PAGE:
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Lobbies warn councils of workers' action
AT A mass lobby of Bristol councillors on 7 September, several council trade unions warned of impending industrial action should the Lib-Dem council try to carry through compulsory redundancies.
A petition from the local Unison branch highlighted the position apparently taken by councillors in Blackburn who say they will not implement cuts which could lead to financial destruction of their city. The Unison spokesperson was applauded when he demanded that Bristol's elected representatives make a similar declaration.
This echoes the defiant note initially promised by many Labour local authorities in the 1980s when Margaret Thatcher tried to take the axe to public spending. Then, only Liverpool council, courageously led by supporters of the Socialist Party's predecessor, Militant, transformed words into deeds to become 'the city that dared to fight'.
National Union of Teachers (NUT) senior vice-president, Nina Franklin, warned that teacher redundancies would be likely to lead to industrial action in Bristol schools.
The GMB union attacked a 50% cutback in the city's 'rat catcher' provision. Previously Bristol's rat population had been reduced though curiously, the speaker said, there appears at present to be an explosion of rats in the council chamber, a fact enthusiastically endorsed by anti-cuts protesters!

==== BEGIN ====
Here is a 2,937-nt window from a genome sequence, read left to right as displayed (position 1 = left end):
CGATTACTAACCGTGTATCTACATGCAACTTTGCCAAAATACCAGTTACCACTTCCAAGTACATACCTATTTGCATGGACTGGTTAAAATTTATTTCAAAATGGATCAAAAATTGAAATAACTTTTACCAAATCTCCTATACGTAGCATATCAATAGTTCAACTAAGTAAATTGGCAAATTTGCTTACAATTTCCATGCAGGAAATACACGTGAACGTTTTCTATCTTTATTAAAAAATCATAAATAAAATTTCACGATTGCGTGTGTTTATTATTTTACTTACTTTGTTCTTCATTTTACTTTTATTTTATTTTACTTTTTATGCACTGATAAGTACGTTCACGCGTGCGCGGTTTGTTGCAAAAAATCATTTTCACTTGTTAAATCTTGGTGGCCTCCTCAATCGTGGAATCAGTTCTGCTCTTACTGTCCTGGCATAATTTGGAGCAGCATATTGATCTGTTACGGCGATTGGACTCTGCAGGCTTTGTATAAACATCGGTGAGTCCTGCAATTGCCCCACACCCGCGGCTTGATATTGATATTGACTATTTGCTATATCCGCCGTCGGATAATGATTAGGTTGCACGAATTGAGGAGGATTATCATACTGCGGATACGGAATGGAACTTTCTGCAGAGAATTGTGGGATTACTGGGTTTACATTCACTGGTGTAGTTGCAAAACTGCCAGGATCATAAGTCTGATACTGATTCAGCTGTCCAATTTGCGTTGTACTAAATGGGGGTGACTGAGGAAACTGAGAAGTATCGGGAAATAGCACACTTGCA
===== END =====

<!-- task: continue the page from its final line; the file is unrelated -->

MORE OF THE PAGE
As this phoney war comes to an end, the battle lines, here and everywhere else, are being drawn up for a life or death struggle to protect public services.
ON 1 September, hundreds protested at Labour-led Bolton council's plans to cut 40% off its budget at an estimated cost of 1,400 jobs, not to mention the effects on services.
Kieran Grogan, Bolton Metro Unison young member officer (personal capacity)
Bolton's Trades Union Council brought together community groups and members of the public under the banner 'coalition against cuts'. Each councillor attending the council meeting was being paid £936 to attend and pass off 40% worth of cuts to frontline services. They were greeted with well deserved boos.
Socialist Party members replied to their claims of 'no alternative' with: "What about Liverpool between 1983 and 1987? Do what the socialist council did there!" The councillors of Bolton decided first of all to congratulate each other on the A level and GCSE results. Well done, guys! Now where do we send them? Oh that's right, there aren't enough college and university places due to more cuts!
This well-attended and well-planned demo must be a starting point in fighting these savage cutbacks.
In The Socialist 15 September 2010:
Socialist Party editorial
Socialist Party youth and students
Feature: Socialist Party women
Socialist Party news and analysis
Socialist Party workplace news
International socialist news and analysis
Socialist Party review